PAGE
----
Stay cool, Shimane cops.

In the U.S., sunglasses are almost an unofficial part of the police officer uniform. In Japan, though, you’re unlikely to see law enforcement officials sporting shades, but that’s going to be changing in Shimane Prefecture.

On Thursday, Shimane updated its conduct guidelines for on-duty police officers, which now explicitly state that officers are allowed to wear sunglasses when on patrol or otherwise at work outside.

▼ Officer Daiki Nanami, from the Shimane Prefectural Police’s Matsue regional division, shows off the officially-OK look.

In Japan, sunglasses have long been associated with criminals, so much so that stock illustrations and photos depicting a crime in progress often show the perpetrator wearing a pair of shades. That mental connection has kept sunglasses from becoming common attire among the general populace in Japan, and doubly so for civil servants and police officers, who, naturally, want to be seen as symbols of law and order

But while sunglasses do, to an extent, hide the wearer’s face, they also protect the eyes. The summertime weather in Japan is far from mild, with intense heat and harsh sunshine the norm for any days when it’s not raining. It’s in the public’s best interest to have police officers who are sharp-eyed and not blinded by solar glare, and so Shimane has now gone on record that it’s OK for police officers to wear sunglasses, and is encouraging them to do so.

Being sharp-eyed won’t do you much good if you’re too dehydrated to spring into action when the need arises, though. Because of that, the new guidelines also explicitly state that it’s OK for on-duty police officers, while dressed in uniform, to enter shops and purchase items, with the implication being that they’re officially allowed to go into convenience stores and buy drinks to rehydrate with. This also is something not commonly seen in Japan, out of concern that citizens seeing a police officer browsing through the racks of bottled green tea, Pocari Sweat and other beverages might be seen as slacking off when they’re supposed to be serving and protecting. However, in addition to helping prevent heatstroke, an additional hope is that the periodic presence of uniformed police inside of retail stores will discourage shoplifting.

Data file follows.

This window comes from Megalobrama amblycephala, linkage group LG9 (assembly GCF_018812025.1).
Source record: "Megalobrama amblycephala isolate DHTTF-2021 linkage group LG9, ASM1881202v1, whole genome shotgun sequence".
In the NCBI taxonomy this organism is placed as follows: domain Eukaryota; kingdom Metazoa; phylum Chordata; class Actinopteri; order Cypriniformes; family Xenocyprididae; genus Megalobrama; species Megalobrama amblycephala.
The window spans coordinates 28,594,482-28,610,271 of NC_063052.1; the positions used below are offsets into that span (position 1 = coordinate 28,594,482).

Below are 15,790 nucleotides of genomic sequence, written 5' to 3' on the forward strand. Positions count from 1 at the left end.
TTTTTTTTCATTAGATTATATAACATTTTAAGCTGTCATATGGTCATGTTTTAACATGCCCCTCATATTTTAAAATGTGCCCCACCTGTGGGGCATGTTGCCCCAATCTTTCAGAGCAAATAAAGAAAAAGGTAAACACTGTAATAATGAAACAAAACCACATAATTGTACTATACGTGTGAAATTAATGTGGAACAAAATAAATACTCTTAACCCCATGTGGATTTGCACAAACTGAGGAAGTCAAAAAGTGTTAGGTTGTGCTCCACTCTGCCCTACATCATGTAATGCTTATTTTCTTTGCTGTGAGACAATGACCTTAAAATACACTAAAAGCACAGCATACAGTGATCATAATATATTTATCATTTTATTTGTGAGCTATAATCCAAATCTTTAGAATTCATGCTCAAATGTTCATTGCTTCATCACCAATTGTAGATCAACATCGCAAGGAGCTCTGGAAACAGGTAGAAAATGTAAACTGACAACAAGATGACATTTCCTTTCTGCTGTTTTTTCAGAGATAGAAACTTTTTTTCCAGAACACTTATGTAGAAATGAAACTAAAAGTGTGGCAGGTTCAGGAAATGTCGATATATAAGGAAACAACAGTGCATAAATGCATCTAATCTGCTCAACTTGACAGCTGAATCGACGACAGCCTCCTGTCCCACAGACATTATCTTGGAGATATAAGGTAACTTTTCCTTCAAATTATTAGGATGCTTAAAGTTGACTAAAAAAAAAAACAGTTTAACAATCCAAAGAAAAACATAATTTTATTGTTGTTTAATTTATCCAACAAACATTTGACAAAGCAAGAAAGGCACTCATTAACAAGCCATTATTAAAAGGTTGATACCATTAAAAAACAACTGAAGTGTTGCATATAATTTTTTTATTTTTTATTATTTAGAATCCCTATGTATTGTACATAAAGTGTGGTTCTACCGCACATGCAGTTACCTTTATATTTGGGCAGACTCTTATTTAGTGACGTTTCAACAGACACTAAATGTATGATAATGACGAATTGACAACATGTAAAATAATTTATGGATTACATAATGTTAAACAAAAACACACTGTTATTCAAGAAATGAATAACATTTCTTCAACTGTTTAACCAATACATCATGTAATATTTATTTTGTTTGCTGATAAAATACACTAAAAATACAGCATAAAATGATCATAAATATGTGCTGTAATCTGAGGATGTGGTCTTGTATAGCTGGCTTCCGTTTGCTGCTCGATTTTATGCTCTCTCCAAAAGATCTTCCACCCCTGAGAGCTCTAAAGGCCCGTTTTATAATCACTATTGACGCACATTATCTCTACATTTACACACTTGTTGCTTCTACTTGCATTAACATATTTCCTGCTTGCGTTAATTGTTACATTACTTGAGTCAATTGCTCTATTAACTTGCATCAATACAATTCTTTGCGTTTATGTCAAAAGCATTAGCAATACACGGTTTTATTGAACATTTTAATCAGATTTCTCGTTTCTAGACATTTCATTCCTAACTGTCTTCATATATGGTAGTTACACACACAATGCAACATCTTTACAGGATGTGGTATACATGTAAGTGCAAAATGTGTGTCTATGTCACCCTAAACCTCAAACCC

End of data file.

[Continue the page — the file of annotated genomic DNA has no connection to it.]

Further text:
Though neither shopping while in uniform nor wearing sunglasses were technically against regulations, there were considered to be unwritten rules discouraging the practices.

The guidelines do still recognize that a police officer wearing sunglasses might appear intimidating to some people, and so officers are encouraged to remove their sunglasses when speaking with others, and also when entering stores and other buildings, to make it clear that the sunglasses are protective equipment, not fashion accessories.

Source: FNN Prime Online, NHK News Web
Top image: Pakutaso
● Want to hear about SoraNews24’s latest articles as soon as they’re published? Follow us on Facebook and Twitter!